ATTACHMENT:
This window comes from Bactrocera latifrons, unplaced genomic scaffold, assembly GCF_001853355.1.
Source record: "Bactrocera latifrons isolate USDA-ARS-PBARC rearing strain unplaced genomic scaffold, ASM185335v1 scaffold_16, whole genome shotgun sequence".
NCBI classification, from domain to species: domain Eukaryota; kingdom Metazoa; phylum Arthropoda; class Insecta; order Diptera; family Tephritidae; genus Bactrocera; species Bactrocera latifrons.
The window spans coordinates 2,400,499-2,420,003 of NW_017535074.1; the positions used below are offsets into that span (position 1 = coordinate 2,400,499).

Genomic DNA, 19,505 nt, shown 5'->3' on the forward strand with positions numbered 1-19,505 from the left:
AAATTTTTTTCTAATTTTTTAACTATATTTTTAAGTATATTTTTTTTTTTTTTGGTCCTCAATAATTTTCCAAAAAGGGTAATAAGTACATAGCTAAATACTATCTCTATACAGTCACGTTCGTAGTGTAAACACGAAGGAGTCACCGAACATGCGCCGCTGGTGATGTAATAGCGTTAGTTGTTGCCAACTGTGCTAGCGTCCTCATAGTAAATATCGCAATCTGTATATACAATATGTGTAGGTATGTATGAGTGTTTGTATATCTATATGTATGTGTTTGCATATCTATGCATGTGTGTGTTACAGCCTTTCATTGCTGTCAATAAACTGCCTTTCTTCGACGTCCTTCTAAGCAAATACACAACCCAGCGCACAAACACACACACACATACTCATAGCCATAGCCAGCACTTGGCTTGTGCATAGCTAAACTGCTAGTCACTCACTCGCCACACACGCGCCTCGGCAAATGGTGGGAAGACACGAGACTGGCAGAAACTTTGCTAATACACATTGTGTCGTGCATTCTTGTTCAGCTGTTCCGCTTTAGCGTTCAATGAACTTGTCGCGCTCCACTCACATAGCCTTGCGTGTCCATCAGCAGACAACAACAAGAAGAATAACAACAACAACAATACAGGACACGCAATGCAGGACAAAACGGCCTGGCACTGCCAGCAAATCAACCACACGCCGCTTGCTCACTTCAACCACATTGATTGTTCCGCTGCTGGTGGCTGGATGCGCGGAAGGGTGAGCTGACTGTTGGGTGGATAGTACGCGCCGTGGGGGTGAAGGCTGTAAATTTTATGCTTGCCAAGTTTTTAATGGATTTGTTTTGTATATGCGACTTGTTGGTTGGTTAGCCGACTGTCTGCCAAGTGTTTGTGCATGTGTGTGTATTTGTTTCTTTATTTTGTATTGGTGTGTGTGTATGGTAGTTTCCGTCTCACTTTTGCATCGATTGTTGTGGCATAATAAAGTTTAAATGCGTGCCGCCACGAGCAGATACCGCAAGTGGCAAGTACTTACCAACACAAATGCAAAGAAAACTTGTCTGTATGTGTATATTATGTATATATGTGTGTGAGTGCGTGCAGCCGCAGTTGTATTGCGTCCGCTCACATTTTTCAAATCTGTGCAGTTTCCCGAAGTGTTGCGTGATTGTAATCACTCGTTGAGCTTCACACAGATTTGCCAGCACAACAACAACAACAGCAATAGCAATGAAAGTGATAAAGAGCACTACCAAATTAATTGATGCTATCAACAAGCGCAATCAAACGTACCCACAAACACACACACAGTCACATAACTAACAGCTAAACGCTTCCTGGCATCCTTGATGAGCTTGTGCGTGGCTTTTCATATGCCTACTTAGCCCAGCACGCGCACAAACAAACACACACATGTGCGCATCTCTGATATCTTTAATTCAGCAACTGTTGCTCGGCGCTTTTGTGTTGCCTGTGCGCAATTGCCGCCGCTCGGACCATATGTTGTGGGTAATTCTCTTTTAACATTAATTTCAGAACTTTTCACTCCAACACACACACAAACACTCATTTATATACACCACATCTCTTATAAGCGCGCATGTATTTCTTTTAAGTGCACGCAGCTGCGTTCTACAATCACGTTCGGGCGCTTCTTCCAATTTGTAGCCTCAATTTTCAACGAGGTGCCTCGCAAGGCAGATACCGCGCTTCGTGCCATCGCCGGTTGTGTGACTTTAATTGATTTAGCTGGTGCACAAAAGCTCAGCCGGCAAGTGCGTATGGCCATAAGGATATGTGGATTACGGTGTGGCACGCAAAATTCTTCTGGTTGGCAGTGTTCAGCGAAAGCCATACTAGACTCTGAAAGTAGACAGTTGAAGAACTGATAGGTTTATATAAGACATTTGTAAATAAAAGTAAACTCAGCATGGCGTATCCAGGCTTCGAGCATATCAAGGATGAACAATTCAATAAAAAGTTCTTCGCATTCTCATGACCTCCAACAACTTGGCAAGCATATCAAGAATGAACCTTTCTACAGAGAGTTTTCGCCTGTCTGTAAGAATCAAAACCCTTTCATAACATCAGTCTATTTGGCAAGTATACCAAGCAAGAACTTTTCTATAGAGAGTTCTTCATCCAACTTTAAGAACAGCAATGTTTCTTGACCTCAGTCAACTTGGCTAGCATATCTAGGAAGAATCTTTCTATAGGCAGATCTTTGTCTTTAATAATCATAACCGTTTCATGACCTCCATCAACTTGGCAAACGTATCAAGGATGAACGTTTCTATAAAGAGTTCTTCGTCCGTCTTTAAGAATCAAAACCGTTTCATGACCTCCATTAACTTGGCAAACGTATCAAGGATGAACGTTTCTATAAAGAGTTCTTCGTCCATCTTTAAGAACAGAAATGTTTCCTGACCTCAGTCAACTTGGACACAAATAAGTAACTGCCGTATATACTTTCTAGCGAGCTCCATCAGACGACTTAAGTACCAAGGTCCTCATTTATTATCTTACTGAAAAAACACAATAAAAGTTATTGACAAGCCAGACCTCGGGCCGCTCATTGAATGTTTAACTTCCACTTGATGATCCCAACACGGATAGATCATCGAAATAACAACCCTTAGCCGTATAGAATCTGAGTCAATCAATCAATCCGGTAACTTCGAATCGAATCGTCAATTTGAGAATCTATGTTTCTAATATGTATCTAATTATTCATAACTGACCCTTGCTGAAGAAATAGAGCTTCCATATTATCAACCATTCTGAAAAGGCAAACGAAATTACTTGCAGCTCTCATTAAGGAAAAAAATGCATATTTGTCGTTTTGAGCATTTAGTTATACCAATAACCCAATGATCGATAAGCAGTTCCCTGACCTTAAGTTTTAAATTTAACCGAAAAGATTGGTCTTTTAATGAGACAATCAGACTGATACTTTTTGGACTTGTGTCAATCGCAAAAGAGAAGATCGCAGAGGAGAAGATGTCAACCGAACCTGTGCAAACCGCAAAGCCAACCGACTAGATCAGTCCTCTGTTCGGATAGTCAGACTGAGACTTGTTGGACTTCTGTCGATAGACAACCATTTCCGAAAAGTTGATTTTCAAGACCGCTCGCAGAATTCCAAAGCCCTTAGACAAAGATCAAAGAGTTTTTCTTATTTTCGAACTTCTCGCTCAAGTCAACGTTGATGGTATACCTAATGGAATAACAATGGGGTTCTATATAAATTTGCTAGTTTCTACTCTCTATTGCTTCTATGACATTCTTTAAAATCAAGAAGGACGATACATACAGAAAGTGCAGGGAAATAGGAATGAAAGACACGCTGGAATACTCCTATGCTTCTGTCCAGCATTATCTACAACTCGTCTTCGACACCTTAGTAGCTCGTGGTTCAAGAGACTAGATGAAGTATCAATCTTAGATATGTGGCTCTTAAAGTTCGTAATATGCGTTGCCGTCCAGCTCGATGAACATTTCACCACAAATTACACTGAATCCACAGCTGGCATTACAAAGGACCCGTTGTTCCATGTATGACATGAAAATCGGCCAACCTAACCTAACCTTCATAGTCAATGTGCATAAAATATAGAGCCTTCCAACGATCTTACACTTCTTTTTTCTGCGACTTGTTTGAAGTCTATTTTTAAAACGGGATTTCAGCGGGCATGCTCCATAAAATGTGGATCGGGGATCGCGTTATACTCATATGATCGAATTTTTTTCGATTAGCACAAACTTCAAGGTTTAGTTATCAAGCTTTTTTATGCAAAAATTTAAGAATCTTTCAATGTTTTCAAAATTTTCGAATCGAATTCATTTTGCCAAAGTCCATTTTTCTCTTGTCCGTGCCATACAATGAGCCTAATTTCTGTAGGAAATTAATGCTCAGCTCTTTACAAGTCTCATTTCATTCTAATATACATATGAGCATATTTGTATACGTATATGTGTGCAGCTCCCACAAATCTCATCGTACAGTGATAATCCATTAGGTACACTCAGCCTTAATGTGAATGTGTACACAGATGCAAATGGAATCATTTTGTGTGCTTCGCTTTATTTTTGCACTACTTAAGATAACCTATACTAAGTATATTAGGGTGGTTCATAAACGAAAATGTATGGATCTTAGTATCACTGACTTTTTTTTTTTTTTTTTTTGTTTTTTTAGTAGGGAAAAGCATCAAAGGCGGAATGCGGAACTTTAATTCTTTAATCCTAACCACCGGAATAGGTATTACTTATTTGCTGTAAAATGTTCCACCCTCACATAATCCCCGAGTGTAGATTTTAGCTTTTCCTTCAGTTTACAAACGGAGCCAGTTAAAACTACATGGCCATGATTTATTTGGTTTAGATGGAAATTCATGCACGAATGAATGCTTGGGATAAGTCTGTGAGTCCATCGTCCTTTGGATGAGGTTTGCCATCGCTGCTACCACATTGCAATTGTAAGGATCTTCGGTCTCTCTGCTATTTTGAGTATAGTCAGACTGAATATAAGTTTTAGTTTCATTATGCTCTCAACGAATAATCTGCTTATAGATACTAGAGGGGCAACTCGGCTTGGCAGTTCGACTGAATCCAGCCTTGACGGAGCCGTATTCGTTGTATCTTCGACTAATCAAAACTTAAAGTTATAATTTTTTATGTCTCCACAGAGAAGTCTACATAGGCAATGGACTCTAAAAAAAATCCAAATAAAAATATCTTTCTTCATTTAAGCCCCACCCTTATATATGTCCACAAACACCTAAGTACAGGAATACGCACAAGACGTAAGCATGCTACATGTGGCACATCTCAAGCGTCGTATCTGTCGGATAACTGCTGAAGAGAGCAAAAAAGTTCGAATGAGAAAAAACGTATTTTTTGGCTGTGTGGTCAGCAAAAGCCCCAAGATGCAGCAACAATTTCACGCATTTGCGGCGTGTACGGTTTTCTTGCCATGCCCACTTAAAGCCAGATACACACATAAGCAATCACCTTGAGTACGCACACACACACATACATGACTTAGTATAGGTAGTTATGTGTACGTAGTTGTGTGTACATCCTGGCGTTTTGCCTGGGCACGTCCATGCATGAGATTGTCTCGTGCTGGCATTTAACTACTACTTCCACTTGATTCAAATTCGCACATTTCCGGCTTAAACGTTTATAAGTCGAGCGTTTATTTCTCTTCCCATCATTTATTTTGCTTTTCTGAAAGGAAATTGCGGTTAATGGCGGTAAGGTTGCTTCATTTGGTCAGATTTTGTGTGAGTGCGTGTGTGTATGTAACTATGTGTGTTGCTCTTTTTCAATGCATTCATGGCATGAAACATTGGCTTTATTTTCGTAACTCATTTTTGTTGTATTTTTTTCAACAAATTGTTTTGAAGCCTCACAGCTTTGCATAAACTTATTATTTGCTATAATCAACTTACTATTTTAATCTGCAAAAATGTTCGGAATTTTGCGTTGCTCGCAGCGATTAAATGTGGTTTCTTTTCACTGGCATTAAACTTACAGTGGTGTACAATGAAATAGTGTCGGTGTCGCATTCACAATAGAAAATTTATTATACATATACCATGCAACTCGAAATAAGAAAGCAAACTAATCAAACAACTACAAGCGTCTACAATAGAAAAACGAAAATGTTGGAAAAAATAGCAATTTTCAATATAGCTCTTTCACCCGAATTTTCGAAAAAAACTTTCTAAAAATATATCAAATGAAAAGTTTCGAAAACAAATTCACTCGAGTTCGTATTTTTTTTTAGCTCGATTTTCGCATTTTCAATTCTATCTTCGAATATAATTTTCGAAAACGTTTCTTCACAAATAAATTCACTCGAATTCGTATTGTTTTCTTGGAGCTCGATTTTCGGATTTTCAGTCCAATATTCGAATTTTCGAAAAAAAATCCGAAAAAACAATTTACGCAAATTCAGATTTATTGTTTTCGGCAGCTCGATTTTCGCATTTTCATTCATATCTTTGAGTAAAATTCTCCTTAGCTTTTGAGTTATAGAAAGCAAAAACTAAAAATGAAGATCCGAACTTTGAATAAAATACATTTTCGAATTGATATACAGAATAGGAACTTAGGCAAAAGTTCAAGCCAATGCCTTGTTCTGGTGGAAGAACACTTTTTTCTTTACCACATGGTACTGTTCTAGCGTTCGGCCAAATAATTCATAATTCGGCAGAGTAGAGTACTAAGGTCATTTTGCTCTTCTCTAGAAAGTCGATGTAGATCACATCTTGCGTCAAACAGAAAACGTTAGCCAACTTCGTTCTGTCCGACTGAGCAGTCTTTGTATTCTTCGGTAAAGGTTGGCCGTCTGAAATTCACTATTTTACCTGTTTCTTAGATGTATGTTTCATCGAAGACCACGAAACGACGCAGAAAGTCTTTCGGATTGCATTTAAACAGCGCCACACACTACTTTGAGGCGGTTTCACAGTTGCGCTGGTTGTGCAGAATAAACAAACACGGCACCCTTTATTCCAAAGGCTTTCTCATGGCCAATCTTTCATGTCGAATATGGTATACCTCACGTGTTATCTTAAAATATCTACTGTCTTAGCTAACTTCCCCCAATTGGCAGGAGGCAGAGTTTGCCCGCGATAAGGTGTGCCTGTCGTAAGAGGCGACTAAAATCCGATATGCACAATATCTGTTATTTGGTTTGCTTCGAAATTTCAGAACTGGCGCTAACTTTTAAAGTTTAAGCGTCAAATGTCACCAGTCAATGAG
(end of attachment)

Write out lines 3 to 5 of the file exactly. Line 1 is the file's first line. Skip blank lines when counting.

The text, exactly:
NCBI classification, from domain to species: domain Eukaryota; kingdom Metazoa; phylum Arthropoda; class Insecta; order Diptera; family Tephritidae; genus Bactrocera; species Bactrocera latifrons.
The window spans coordinates 2,400,499-2,420,003 of NW_017535074.1; the positions used below are offsets into that span (position 1 = coordinate 2,400,499).

Genomic DNA, 19,505 nt, shown 5'->3' on the forward strand with positions numbered 1-19,505 from the left: